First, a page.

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Bellingham nonprofit donating items for those caring for children

Ray Deck III, founding director of Skookum Kids, looks at some of the donated goods for foster children in the basement of the children’s temporary shelter in Bellingham on Friday Feb. 12, 2016. Skookum Kids will be offering the supplies twice a month for people who are caring for foster children.
Ray Deck III, founding director of Skookum Kids, looks at some of the donated goods for foster children in the basement of the children’s temporary shelter in Bellingham on Friday Feb. 12, 2016. Skookum Kids will be offering the supplies twice a month for people who are caring for foster children. pdwyer@bhamherald.com

Relatives who suddenly find themselves caring for children because mom or dad can’t will be able to get donated clothes , books and toys, thanks to a new Bellingham nonprofit.

Skookum Kids, which in July started to provide shelter for up to 72 hours for children entering the foster care system, will make its supplies available twice a month for relatives or guardians who aren’t licensed as foster care parents.

“Just like with our first program, Skookum House, this one is designed to close a service gap in the foster care system,” founding director Ray Deck III said. “We learned that unlicensed caregivers, like relatives of the children, are often unable to access the same supports that licensed foster parents receive.”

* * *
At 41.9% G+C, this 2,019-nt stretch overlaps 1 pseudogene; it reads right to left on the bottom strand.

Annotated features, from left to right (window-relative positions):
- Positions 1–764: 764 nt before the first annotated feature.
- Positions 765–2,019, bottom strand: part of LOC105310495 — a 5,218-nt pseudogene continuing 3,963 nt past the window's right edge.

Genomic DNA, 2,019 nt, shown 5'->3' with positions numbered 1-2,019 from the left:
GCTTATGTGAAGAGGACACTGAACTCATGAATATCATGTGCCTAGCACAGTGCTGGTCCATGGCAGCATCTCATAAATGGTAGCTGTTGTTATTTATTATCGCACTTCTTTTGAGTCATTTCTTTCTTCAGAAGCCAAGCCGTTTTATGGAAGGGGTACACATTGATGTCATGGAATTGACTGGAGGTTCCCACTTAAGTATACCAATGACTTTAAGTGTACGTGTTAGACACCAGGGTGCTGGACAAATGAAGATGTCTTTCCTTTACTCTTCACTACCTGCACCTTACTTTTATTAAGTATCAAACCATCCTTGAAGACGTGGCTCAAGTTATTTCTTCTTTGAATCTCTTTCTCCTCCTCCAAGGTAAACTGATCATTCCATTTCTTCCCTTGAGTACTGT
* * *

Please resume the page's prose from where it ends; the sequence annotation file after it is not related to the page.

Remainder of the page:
And that includes supplies.

“All of that stuff can be really expensive,” Deck said.

But Skookum has plenty of books, clothes and toys at its shelter, because a generous community has donated them.

The idea to share came from volunteers known as Skookum Elves, who help sort and clean supplies.

“We have so much of it. Is there a way we could bless others with it?” Deck said of their idea.

To help, Skookum is opening its doors the first and third Wednesday of every month from noon to 6 p.m., starting Feb. 17.

Unlicensed caregivers are welcomed. Licensed foster care parents can pick up supplies, too.

“We’re interested in serving both. They just come visit us. They just come see us,” Deck said.

Most of the books, clothes and toys they have are for children up to 12, because that’s the primary group they help.

Deck hopes to someday be able to offer more, perhaps furniture, cribs and car seats — all the things needed to care for children.

Kie Relyea: 360-715-2234, @kierelyea

To help

Learn more about Skookum Kids by going to its website at skookumkids.org as well as its Facebook page.

Want to help? Contact the nonprofit at skookumkids@gmail.com or 360-353-4781.

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